Ash (thegreencall) wrote in paganfinance,
Ash
thegreencall
paganfinance

Frugality: Pagan Value?

While I know that it is difficult to make generalizations about the Pagan community has a whole, it strikes that there a thread or current of Pagan folks that value being frugal. Sometimes it is expressed in terms of environmentalism and the reduction of waste. For others, being frugal is a rejection of consumerism. I would also lump folks who enjoy "doing it yourself" (DIY) as being frugal.

I was curious if anyone views frugality as a spiritual value or something that your tradition or path demands?

I think mine does, implicitly. I don't really hear anyone using the word frugal, but the people walking my path value being green, value people over things and value creativity & personal empowerment (which sometimes takes the form of DIY). I don't know if "frugal" be a word that would resonate with other folks on my path. It certainly isn't a flashy, cool or sexy word. But it seems like a good word to describe some of the behaviors that come out of other values we share.
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I would agree that sometimes buying green products or local food is more expensive and thus may not be traditionally thought of frugal (i.e. cheap). But I look at that as being frugal with society's resources. But I may be pushing the definition of frugal to include that though.
You've hit on an important point.

A holistic approach -- thinking globally and acting locally -- demands more mindfulness. For me that means spending more on high-quality food with an emphasis on local producers. It also means spending money on computer-based collaboration and teleconferences rather than flying to face-to-face meetings. And so on...

The money-cost does not change much, in total, but the cost to the Earth goes down.
I don't know about calling it frugality so much as utilizing finances wisely. At least that's how I try to approach it.
I value having money left over after all the bills are paid and financial obligations are met.

Annual income twenty pounds, annual expenditure nineteen nineteen and six, result happiness. Annual income twenty pounds, annual expenditure twenty pounds ought and six, result misery.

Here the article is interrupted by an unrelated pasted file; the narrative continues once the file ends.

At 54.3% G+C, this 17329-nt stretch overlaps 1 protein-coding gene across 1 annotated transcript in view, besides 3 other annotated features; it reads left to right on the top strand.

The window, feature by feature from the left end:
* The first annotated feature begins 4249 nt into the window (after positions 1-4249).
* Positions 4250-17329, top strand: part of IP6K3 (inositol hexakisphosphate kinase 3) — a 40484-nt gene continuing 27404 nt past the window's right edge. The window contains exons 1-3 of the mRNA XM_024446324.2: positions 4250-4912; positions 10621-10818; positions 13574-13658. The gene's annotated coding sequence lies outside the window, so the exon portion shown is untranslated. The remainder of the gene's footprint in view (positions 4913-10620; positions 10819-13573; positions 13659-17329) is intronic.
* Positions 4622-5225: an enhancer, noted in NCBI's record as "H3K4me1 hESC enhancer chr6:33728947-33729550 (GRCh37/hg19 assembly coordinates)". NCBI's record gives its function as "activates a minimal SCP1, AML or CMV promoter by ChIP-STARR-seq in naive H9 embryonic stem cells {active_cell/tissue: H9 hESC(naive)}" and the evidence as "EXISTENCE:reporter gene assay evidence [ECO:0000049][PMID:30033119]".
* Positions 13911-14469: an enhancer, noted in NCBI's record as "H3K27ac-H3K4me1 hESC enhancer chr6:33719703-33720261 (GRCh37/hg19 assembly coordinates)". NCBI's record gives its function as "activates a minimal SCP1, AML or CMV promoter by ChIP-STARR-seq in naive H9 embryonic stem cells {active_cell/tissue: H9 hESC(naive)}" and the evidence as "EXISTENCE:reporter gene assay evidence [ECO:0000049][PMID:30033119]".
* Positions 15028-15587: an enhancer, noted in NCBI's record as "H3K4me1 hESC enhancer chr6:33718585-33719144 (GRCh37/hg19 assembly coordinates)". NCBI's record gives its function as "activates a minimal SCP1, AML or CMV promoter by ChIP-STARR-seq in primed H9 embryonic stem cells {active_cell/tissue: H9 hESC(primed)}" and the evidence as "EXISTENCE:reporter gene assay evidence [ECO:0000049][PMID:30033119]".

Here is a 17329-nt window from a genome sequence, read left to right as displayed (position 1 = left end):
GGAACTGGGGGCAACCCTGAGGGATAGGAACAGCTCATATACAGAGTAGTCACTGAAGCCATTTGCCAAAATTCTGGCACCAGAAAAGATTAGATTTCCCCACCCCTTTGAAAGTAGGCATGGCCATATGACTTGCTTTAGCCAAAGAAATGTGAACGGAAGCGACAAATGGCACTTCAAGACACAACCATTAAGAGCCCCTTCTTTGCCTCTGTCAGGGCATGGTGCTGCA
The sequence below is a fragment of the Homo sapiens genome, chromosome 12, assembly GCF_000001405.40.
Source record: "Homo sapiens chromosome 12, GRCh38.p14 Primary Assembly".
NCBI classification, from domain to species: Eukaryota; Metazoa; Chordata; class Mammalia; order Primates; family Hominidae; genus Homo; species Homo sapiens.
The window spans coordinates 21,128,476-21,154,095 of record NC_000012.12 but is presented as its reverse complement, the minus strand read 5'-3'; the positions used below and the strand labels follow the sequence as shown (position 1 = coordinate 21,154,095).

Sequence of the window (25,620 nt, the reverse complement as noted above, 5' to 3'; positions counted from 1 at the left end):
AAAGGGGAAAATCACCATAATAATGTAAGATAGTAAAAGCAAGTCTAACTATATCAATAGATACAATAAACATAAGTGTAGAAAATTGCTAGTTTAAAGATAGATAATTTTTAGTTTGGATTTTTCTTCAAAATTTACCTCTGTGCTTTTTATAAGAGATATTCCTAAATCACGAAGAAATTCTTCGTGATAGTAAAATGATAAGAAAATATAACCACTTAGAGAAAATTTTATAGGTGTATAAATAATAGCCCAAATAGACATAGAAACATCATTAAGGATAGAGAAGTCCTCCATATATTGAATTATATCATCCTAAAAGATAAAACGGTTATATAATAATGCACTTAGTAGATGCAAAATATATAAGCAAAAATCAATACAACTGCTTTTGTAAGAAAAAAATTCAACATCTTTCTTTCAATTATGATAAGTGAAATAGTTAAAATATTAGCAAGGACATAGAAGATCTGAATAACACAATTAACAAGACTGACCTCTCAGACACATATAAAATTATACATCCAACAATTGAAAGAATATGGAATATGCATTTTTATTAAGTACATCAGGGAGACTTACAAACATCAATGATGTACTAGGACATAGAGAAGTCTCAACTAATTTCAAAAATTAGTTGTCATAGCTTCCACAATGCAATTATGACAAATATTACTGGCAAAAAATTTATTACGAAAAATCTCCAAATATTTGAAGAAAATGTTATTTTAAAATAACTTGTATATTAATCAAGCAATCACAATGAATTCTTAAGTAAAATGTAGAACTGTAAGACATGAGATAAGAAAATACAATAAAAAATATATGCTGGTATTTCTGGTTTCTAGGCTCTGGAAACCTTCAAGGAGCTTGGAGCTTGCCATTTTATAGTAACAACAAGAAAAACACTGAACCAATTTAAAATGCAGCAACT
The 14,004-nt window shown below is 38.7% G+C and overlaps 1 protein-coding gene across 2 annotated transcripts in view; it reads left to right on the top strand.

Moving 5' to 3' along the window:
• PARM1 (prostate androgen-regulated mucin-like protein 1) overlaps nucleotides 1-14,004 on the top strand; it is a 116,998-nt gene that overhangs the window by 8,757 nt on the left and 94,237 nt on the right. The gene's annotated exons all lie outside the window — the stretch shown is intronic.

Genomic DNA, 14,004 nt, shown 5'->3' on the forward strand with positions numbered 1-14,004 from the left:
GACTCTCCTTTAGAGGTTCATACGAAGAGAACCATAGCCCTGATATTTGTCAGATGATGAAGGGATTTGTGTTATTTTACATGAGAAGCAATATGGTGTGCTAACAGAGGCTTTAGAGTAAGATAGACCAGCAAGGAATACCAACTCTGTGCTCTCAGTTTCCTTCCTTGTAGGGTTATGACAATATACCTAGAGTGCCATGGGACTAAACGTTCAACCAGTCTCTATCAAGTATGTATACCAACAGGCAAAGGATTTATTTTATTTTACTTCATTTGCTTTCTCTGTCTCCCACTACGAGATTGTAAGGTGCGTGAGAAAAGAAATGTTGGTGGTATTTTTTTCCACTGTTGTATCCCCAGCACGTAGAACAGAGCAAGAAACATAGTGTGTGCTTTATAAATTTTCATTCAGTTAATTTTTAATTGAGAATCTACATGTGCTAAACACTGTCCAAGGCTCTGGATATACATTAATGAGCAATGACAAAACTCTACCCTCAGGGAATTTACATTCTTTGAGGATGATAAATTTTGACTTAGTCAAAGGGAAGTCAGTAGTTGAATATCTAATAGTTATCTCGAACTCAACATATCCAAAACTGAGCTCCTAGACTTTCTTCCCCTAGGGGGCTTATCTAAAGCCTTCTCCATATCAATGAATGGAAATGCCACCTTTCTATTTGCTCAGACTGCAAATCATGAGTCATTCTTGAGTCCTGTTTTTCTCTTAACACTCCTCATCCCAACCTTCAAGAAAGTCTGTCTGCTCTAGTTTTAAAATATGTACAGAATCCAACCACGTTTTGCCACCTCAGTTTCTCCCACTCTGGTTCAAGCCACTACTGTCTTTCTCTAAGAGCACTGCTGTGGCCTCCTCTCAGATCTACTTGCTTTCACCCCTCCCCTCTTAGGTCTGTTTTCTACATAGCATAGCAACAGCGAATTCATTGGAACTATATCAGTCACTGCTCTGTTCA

--Charles Dickens


Frugality naturally springs from being fiscally conservative, and opens things up for greater self-sufficiency and happiness. Is this a Pagan value? Hard to say- I keep running into Pagans who are more like spendthrifts than solvent people.
Is this a Pagan value? Hard to say- I keep running into Pagans who are more like spendthrifts than solvent people.

I've run into these folks too. I meant my question more in terms of does your individual path stress being frugal as a spritiual value. I would guess that most of the folks on this comm have it as a personal value in any case. (And great quote BTW).
I do think that values similar to frugality matter to a lot of pagans. Growing your own things in a garden--sure it saves money but it is also a spiritual act; cooking at home, saves money from going out but is also a great sort of feast; recycling and reusing to preserve the environment, also saves on garbage bills, etc. I think it is and added benefit of following a more green or earthy path but not the main goal for most. Though being frugal is helping me save for retirement. Getting shoved in some crappy home where the workers don't understand my religion and are neglectful does not seem so cool to me, time to start saving for the cool pagan retirement home that path of the wise ones is trying to create someday.
For me, it's a matter of everything in my life linking to everything else in my life. As an animist, I believe everything has a spirit; therefore everything is worthy of my consideration. Because everything is worthy of my consideration, I make decisions based on that as much as possible. This means things like being aware of my impact on the environment (especially as the spirits of Nature are particularly important to me). In order to help the environment, I need to be aware of what other people are doing to it as well as what I do to it. People tend to be more compassionate towards other beings when others are compassionate towards them; therefore, I try to act with compassion.

In terms of finances, this translates over into my buying choices. It's part of why I choose to get as much organic/free range/etc. food as possible, with a minimum of chemicals. It's why, when possible, I go for fair trade items, and why I donate to Kiva.org. And it's why I like supporting small businesses and craftspeople, rather than exploitative corporations, whenever possible.

So there is a spiritual connection; however, as there's no one to tell me how to believe, it's more just a matter of my own discoveries and making the connections among various parts of my life.
Interesting subject. I have recently been promoting prosperity as a value that we, as pagans, can embrace as a way of having more to give back to the community. I have an article I wrote on it here: http://www.earthlove.org/Prosperity.pdf
Is it pagan? No idea. Is it personal? You bet!

I look at frugality as a part of my choice to "live simply and simply live." There are four components: personal growth and self-determination, environmental awareness, decluttered lifestyle and a rejection of conspicuous consumerism, and evaluating everything on the human scale.

Are the choices simple? Not always. Are there trade-offs? Sure.

Find out what is right for you. Do that.
Only if by "frugal" you mean "unwilling to pay an artist or priest/ess for their time when they do work for you."
I don't know which if funnier--your reply, or your icon ;-)
Definitely the icon, given that the reply has entirely too much truth to it.

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Good household management is not a demand of my spiritual path. It is, however, a virtue that makes other things a lot easier.